T-Mobile, one of the United States' most popular and controversial wireless carriers, announced on August 24, 2018, that a variety of personal information was exposed for its entire subscriber base.
Any security breach should be handled with the utmost care and caution, and to help you understand what exactly is going on, here's a quick breakdown of everything you need to know.
Per a statement that T-Mobile issued on its website:
On August 20, our cyber-security team discovered and shut down an unauthorized access to certain information, including yours, and we promptly reported it to authorities.
T-Mobile doesn't explain who was behind the attack, but it's clear that someone (or a group of people) was trying to obtain data that didn't belong to them.
What information was exposed?
As a result of this, the following information was exposed:
- Billing address
- ZIP code
- Phone number
- Email address
- Account number
- Account type (prepaid or postpaid)
It's unclear if all of this info was exposed for every single customer, with T-Mobile simply stating that it, "may have included one or more of the following."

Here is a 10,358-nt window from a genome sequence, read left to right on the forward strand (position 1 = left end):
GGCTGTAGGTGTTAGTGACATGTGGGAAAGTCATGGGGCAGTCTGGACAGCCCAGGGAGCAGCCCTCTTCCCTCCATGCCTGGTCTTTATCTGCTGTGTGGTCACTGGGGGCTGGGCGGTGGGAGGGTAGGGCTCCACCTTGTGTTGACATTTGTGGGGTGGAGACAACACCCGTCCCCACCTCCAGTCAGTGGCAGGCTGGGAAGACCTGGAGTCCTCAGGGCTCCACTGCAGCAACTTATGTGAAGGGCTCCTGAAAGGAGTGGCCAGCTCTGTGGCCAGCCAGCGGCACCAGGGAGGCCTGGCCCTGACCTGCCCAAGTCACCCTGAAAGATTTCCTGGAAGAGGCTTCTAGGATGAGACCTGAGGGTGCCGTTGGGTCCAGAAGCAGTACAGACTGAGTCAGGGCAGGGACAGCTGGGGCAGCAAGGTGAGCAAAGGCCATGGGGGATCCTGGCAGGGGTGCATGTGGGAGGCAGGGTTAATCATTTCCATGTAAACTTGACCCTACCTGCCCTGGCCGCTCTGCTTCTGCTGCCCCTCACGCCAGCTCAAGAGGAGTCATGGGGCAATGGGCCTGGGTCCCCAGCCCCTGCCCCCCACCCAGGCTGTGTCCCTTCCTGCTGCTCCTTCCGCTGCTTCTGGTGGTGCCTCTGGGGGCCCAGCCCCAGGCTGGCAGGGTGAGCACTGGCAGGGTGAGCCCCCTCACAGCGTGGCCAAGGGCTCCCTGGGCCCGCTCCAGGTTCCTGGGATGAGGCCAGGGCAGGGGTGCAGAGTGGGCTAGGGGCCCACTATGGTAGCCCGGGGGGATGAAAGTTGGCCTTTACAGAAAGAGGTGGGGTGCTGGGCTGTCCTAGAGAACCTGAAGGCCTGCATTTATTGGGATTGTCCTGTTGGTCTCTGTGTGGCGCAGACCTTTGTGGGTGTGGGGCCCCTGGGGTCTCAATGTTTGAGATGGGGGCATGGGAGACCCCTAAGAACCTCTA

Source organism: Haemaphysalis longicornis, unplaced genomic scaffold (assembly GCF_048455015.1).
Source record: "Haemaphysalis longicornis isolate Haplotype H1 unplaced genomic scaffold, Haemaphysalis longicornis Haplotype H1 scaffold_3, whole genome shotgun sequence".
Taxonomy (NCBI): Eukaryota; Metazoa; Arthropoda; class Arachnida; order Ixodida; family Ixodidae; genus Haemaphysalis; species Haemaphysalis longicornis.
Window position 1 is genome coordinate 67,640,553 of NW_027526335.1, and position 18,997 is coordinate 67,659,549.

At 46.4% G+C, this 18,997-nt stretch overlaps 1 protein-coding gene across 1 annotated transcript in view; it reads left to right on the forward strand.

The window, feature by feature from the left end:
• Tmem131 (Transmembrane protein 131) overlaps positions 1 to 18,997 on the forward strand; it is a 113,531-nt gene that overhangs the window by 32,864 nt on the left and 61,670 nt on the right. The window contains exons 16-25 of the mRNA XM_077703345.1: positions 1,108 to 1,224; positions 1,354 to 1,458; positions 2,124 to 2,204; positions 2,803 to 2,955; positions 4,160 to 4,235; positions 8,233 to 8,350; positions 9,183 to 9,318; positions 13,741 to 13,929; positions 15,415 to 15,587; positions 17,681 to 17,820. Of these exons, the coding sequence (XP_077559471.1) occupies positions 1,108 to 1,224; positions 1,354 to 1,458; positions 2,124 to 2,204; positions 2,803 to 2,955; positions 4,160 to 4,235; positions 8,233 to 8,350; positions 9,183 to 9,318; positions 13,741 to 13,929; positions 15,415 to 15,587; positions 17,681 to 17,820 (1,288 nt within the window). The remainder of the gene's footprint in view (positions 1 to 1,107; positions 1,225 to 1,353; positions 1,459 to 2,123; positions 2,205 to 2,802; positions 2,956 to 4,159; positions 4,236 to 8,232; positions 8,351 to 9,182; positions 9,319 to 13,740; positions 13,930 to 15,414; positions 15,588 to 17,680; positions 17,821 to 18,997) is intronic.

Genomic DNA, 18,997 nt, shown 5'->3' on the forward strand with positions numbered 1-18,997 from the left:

In its press release, T-Mobile says that social security numbers, passwords, and credit card info were all untouched. However, a representative from the company later told Motherboard that "encrypted passwords" were compromised.
What you should do
Should you have any additional questions about the attack, T-Mobile recommends contacting its customer care team. T-Mobile customers can do this by calling 611 or chatting with a rep through the My T-Mobile app.
Also, since the security of passwords is up in the air, it's a good idea to reset your password even through we're getting conflicting reports from T-Mobile.
If you aren't already using a password manager, we highly recommend changing that. Not only does this make it easier to remember all of your passwords, but it also greatly increases the security of your online accounts. Similarly, two-factor authentication is also a great resource to look into.
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Updated 4:37 PM ET: Updated with T-Mobile rep statement about encrypted passwords being compromised.
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